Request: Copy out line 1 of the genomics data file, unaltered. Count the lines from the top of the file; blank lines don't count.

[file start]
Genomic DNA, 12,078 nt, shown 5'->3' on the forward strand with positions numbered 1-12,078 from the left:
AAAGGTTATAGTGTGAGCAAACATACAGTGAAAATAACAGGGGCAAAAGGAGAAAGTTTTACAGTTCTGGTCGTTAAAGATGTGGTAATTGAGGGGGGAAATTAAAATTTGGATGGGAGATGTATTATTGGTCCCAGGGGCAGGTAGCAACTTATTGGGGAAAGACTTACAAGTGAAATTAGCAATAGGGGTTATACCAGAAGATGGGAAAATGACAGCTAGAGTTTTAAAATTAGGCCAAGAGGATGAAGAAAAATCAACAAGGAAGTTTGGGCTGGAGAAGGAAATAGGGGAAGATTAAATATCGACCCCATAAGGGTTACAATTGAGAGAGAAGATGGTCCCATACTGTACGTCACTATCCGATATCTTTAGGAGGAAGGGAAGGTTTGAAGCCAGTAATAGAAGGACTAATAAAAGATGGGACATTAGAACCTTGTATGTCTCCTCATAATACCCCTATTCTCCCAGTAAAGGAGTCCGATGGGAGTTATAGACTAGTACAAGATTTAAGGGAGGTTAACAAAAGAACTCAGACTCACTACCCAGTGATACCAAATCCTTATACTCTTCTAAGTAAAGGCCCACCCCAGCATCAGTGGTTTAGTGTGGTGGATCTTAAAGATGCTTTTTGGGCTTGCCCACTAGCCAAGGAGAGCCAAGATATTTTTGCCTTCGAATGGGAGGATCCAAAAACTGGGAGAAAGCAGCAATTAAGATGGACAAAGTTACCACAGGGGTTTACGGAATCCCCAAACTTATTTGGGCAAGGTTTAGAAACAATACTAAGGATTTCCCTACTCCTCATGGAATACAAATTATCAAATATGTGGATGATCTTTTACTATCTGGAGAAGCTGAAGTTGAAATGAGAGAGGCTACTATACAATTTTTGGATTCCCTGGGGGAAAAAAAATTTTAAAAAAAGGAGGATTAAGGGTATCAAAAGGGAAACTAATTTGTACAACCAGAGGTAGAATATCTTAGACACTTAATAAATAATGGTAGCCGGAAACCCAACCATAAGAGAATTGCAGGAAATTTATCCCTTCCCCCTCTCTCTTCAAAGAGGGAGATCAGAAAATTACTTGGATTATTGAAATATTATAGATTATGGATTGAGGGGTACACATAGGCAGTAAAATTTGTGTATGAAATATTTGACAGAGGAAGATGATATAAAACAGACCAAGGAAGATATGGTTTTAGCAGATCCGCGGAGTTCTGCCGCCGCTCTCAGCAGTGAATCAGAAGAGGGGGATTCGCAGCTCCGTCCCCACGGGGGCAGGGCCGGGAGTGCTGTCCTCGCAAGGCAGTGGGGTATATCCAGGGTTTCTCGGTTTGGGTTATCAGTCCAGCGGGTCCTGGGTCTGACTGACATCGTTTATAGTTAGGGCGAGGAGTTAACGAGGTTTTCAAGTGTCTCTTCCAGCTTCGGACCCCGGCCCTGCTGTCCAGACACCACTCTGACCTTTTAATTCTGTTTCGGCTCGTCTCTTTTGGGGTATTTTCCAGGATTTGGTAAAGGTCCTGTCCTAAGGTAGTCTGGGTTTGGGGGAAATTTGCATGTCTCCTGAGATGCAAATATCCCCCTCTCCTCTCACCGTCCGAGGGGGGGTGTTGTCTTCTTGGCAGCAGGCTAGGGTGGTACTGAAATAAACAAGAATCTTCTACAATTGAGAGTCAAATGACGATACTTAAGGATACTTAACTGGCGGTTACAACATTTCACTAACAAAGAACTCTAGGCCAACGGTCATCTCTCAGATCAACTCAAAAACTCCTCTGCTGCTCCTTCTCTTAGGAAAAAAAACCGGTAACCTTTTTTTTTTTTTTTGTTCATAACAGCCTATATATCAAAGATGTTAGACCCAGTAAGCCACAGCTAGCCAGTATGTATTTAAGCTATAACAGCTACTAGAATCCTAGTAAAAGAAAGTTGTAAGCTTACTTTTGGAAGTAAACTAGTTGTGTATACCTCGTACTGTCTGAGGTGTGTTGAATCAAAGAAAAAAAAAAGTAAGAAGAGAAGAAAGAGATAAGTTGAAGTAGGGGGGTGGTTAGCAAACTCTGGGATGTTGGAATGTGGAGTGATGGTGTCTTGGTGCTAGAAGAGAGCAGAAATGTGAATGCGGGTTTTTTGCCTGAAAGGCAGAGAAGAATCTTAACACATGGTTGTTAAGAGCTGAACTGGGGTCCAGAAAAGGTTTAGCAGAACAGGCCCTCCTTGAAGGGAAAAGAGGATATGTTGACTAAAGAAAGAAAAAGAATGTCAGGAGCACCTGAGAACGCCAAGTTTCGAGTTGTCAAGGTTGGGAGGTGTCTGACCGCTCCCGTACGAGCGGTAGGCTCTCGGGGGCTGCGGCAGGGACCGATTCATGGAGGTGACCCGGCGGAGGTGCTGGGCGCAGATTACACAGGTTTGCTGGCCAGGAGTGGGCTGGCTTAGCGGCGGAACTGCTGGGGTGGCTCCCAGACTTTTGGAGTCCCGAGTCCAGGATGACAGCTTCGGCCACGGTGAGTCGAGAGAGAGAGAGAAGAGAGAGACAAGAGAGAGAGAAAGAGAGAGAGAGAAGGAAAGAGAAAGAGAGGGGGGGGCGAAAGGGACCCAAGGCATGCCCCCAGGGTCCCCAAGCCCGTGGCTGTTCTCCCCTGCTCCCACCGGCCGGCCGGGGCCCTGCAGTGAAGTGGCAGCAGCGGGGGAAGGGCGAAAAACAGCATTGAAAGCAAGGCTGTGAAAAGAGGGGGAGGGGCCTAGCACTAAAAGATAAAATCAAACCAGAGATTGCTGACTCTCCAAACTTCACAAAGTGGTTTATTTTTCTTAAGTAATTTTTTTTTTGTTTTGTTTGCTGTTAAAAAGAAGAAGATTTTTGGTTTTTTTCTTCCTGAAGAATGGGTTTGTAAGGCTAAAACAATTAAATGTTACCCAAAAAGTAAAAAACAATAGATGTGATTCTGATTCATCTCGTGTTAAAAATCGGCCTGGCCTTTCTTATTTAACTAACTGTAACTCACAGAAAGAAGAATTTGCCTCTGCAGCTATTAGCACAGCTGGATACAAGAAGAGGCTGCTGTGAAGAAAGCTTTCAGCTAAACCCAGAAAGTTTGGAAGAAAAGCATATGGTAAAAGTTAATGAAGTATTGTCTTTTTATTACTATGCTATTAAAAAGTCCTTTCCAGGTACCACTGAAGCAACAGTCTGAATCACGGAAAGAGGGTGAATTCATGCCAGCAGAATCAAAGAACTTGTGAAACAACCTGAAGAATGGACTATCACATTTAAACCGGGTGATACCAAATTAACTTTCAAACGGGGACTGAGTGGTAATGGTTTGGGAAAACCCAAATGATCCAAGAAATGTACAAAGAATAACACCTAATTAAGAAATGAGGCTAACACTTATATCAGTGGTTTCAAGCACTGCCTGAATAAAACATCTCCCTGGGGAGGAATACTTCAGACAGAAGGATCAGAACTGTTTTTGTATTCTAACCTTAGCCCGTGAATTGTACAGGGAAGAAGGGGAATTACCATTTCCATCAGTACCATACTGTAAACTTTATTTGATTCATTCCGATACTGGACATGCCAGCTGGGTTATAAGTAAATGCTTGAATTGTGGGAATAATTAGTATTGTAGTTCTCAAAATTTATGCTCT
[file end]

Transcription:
Genomic DNA, 12,078 nt, shown 5'->3' on the forward strand with positions numbered 1-12,078 from the left: